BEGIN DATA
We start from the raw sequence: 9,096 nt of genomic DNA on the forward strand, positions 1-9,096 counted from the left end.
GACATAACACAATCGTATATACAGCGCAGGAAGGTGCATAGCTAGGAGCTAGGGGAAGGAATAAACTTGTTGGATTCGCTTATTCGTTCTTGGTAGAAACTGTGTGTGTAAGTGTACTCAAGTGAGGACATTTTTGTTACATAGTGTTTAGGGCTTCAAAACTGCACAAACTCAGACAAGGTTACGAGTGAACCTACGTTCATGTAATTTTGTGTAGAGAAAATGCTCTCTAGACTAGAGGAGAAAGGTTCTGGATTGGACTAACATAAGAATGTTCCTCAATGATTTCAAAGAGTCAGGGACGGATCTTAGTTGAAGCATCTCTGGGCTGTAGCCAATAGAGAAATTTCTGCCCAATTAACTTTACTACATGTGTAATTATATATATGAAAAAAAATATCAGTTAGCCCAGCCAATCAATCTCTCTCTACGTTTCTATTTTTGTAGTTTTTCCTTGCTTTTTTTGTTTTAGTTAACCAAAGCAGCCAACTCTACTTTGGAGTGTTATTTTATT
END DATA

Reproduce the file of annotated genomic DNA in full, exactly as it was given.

We start from the raw sequence: 9,096 nt of genomic DNA on the forward strand, positions 1-9,096 counted from the left end.
GACATAACACAATCGTATATACAGCGCAGGAAGGTGCATAGCTAGGAGCTAGGGGAAGGAATAAACTTGTTGGATTCGCTTATTCGTTCTTGGTAGAAACTGTGTGTGTAAGTGTACTCAAGTGAGGACATTTTTGTTACATAGTGTTTAGGGCTTCAAAACTGCACAAACTCAGACAAGGTTACGAGTGAACCTACGTTCATGTAATTTTGTGTAGAGAAAATGCTCTCTAGACTAGAGGAGAAAGGTTCTGGATTGGACTAACATAAGAATGTTCCTCAATGATTTCAAAGAGTCAGGGACGGATCTTAGTTGAAGCATCTCTGGGCTGTAGCCAATAGAGAAATTTCTGCCCAATTAACTTTACTACATGTGTAATTATATATATGAAAAAAAATATCAGTTAGCCCAGCCAATCAATCTCTCTCTACGTTTCTATTTTTGTAGTTTTTCCTTGCTTTTTTTGTTTTAGTTAACCAAAGCAGCCAACTCTACTTTGGAGTGTTATTTTATT